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Marie-Claire Blais accepts her award for the best French-language fiction for her novel Naissance de Rebecca à l'ère des tourments during the presentation of the winners of the Governor General literary awards, in Montreal on Nov. 18, 2008.Paul Chiasson/The Canadian Press

Celebrated Quebec-born author, poet and playwright Marie-Claire Blais has died at the age of 82.

Agence Goodwin, the agency that represented her, said she died Tuesday in Key West, Fla., where she had lived in recent years.

“Our whole hearts are with her family and her numerous friends, colleagues and admirers, here and abroad,” the agency wrote on social media.

Quebec writer Marie-Claire Blais is the next Virginia Woolf

Ms. Blais was born in 1939 in Quebec City and published her first novel, La Belle Bête, when she was just 20 years old.

That early success led to her receiving a grant from the Guggenheim Foundation at the suggestion of celebrated American critic Edmund Wilson.

Her best-known book, translated in English as A Season in the Life of Emmanuel and written with Mr. Wilson’s support, won her the Medici and France-Quebec awards in 1966.

The novel tells the story of Emmanuel, who is the youngest child in a large family headed by a domineering grandmother. The story is also centred on his siblings and his parents, who refuse to live in misery despite the poverty and illness surrounding them.

The book, which was translated into about a dozen languages, is one of the most widely read Quebec novels in the world and spawned more than 2,000 books, interviews, theses and critiques.

Ms. Blais told Radio-Canada in 1966 that receiving the Medici prize wouldn’t change her writing but was “very important for the heart.”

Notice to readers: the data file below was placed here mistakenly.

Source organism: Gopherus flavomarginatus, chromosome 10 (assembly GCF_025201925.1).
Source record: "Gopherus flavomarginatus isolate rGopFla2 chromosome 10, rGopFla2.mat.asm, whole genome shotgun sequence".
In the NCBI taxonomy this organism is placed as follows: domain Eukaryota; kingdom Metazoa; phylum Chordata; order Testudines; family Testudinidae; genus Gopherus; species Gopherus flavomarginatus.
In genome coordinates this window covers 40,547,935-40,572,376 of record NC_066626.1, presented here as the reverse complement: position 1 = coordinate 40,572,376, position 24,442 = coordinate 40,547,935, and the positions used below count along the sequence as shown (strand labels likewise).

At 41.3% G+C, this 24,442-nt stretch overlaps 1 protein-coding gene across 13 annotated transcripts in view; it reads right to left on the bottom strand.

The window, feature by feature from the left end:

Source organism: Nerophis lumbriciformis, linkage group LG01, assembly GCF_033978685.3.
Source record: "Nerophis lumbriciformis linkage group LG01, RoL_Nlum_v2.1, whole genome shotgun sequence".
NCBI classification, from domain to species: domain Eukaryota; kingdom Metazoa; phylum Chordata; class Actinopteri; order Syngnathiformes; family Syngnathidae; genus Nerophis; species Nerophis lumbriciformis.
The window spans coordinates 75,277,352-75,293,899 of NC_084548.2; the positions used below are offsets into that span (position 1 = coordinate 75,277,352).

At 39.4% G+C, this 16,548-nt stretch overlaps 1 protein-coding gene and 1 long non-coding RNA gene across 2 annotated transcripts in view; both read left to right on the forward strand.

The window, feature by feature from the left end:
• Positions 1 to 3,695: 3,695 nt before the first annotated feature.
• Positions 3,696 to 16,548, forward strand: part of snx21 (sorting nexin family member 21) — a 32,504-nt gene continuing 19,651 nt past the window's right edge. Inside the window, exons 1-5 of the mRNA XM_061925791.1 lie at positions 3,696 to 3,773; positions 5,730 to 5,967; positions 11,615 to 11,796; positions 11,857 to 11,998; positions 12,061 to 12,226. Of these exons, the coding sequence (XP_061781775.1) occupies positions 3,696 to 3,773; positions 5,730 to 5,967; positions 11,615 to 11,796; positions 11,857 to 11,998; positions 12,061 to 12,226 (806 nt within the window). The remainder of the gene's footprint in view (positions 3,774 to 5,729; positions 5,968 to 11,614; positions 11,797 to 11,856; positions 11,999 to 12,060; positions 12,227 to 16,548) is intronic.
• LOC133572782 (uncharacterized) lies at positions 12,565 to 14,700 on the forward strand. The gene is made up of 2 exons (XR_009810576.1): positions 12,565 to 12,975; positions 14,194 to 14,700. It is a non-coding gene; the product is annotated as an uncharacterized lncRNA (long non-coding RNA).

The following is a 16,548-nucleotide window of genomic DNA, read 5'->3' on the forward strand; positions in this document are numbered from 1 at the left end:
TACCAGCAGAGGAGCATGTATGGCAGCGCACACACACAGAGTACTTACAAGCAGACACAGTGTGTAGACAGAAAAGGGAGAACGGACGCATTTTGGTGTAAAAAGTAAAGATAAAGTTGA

The author came from a family of modest means and was forced to interrupt her full-time studies to support herself. However, it was while taking night classes at Laval University that she met two of the people who would help shape her future: literary critic Jeanne Lapointe and Rev. Georges-Henri Lévesque, from the university’s social-sciences department.

Their support led to her publishing La Belle Bete, which was critically acclaimed but also criticized for being amoral owing to a level of violence and coarse language that was uncommon for Quebec books of the era.

The story of the twisted relationship between an ugly young woman and her young brother, who is simple-minded but exceptionally beautiful, left an indelible mark on many readers and critics, some of whom wrote of the book’s “savagery.”

In addition to her more than 20 novels, all of which were translated into English, Ms. Blais also wrote six plays and several collections of poetry.

Some of her novels were made into movies or TV shows, including A Season in the Life of Emmanuel in 1968 and Le Sourd dans la ville in 1987.

She received numerous awards, including the Belgique-Canada literary prize, the Athanase-David in 1982, the Prince of Monaco in 2002, and in 2007 the Matt Cohen Award recognizing a lifetime of distinguished work, making her the first francophone writer to receive it.

In later years, she split her time between Florida, Montreal and Quebec’s Eastern Townships.

While she shied away from the spotlight, she was generous in interviews and with her colleagues, and served on the committees for several awards.

She was the onetime partner of American painter Mary Meigs, who died in 2002.